After our original failure, we were determined to see the Vatican Museum on Friday. Since this was our last day in Rome, we were not going to screw this up; we were up, fed, and across the city by nine in the morning. And there was still a line-up half a block long! It moved pretty quickly, but I was still shocked at the number of people in what I’m told is a "slow month" for tourism.
Once we paid the fourteen Euro entrance fee, it was apparent this was totally worth it! Up to this point, we had bombed around the city, looking at amazing architecture, ruins, and buildings. This was our first chance to get inside something, and see the smaller, more personal artwork.
The Vatican Museum is divided into galleries, each with a specific theme. One was all of hundred year old tapestries, another’s walls had been commissioned by some past Pope to have detailed maps of all of Italy, etc. The best of it, though, was the Sistine Chapel itself. You are not allowed to take pictures inside of it, but pictures do not do it justice. The artwork in that room is stunning, even if you are not religious.
There were more sections to the Vatican Museum that we, unfortunately, did not have time to visit. I did shoot over to the giftshop to buy a postcard, which I promptly filled out and mailed from the Vatican City post office :) But we had more we wanted to see and little time, so after a couple hours, we moved on.
The next stop was the at the top of Capitoline Hill. But on the way, we decided to wander through the ruins of the Roman Forums. Here, we could walk amongst the most solid reminders of the city that stood on that spot over a thousand years ago. A victory arch, the remaining columns of temples, original roman roads... most of which you can reach out and touch.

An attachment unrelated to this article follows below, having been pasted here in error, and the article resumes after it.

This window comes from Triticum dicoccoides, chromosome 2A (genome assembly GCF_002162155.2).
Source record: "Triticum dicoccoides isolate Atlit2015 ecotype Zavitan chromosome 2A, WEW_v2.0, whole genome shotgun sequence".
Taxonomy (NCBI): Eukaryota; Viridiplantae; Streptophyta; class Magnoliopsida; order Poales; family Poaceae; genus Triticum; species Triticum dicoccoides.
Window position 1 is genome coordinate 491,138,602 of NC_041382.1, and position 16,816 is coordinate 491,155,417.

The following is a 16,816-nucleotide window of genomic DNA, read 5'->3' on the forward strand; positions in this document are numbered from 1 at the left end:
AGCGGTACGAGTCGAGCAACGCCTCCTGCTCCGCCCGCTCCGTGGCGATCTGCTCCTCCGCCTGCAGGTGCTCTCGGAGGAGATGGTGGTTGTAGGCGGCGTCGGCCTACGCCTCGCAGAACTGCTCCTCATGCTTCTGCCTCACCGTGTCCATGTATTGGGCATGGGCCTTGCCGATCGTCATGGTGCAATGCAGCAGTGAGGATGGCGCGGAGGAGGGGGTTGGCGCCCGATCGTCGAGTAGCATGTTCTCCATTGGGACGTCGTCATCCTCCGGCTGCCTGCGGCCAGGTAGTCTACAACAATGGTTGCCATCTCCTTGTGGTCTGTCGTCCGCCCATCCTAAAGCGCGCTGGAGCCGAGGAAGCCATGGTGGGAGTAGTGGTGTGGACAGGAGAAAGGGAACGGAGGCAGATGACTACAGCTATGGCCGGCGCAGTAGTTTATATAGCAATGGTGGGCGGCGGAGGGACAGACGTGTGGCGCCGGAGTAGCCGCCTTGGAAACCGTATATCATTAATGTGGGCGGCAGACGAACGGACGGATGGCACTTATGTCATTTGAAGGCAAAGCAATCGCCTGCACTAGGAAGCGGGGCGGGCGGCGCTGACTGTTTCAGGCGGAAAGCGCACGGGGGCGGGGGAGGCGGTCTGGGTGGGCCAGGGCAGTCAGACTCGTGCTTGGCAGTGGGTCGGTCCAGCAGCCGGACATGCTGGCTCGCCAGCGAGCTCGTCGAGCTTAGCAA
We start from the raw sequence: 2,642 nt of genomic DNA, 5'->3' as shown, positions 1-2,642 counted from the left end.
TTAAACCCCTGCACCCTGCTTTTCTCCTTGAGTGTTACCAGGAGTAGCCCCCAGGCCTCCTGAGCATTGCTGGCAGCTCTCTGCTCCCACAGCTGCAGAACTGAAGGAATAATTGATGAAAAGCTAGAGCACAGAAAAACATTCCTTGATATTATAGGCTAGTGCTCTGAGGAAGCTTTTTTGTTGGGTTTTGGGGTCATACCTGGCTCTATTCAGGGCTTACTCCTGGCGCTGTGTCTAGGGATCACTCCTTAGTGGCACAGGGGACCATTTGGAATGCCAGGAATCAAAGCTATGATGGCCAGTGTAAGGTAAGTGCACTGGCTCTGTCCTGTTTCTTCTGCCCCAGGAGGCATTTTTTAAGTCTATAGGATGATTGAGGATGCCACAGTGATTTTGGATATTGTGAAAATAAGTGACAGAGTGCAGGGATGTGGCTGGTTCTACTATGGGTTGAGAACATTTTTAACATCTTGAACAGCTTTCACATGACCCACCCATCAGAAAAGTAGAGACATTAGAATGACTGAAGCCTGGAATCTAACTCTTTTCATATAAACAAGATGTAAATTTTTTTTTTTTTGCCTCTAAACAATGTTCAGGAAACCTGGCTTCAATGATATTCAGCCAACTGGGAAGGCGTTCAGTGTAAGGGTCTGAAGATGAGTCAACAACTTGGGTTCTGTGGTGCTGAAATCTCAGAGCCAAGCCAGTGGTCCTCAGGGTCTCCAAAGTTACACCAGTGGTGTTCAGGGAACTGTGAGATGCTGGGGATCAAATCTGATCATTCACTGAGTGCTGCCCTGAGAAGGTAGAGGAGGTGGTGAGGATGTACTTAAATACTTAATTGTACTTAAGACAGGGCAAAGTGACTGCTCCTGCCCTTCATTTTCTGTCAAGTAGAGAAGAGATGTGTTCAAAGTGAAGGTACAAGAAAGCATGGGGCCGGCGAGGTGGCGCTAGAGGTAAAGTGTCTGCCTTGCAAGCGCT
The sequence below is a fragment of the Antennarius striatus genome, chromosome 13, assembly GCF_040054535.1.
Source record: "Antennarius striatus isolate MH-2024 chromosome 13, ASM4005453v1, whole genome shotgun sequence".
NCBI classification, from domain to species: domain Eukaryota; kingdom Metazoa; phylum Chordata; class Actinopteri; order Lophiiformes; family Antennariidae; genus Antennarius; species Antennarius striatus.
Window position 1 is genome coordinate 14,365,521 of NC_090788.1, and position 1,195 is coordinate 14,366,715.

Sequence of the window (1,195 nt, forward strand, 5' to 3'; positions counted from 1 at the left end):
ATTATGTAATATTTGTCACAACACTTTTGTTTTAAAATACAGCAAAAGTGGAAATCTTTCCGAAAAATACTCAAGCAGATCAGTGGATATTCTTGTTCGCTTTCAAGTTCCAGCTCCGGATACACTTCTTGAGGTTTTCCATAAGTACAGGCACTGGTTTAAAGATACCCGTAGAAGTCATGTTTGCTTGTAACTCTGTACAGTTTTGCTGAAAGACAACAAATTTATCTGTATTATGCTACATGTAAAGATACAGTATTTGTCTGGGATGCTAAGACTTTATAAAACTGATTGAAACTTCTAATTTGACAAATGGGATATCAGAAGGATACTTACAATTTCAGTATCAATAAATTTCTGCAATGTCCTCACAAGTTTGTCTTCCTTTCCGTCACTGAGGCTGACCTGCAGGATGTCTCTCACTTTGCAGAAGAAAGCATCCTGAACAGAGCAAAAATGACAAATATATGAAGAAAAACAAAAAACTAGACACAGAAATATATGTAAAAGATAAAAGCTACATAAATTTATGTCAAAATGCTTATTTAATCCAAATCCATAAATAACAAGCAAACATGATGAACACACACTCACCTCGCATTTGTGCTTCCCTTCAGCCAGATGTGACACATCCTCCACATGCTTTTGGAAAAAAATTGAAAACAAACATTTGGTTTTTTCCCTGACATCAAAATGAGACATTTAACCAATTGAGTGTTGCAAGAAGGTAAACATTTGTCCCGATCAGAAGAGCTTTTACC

Up the hill, we visited the museum there. Man, what we would have done for a map! We entered a single, two-story building, unaware that the museum was actually three interconnected buildings... so we had this surreal couple hours wandering around these amazing hallways and galleries, looking at all these beautiful statues and busts and paintings... all the time convinced we had been to this floor three times before and yet all this stuff is not what was here before! Like some sort of mobeus layout, we’d "go back" down the stairs and discover the first floor had completely changed! An amusing adventure... until we tried to find our way out! :P
Like the Vatican Museum, the Capitoline Museum divided it’s halls into themes. The Hall of the Faun featuring a red marble statue, the Hall of Philosophers featuring busts of many greek and roman thinkers, the Hall of the She-wolf featuring a famous statue of a Remus and Romulus nursed by a mother wolf. This museum, however, was smaller in each room size, and no where near as crowded. I enjoyed it more for that reason.
I must admit it wasn’t easy leaving Rome. It grows on you fast! I, as a visitor, could not imagine how you could live there and never be in awe at all the wonders surrounding you! But in the end, there was more of Italy to see... we said our goodbyes to Rome and boarded a train to La Spezia!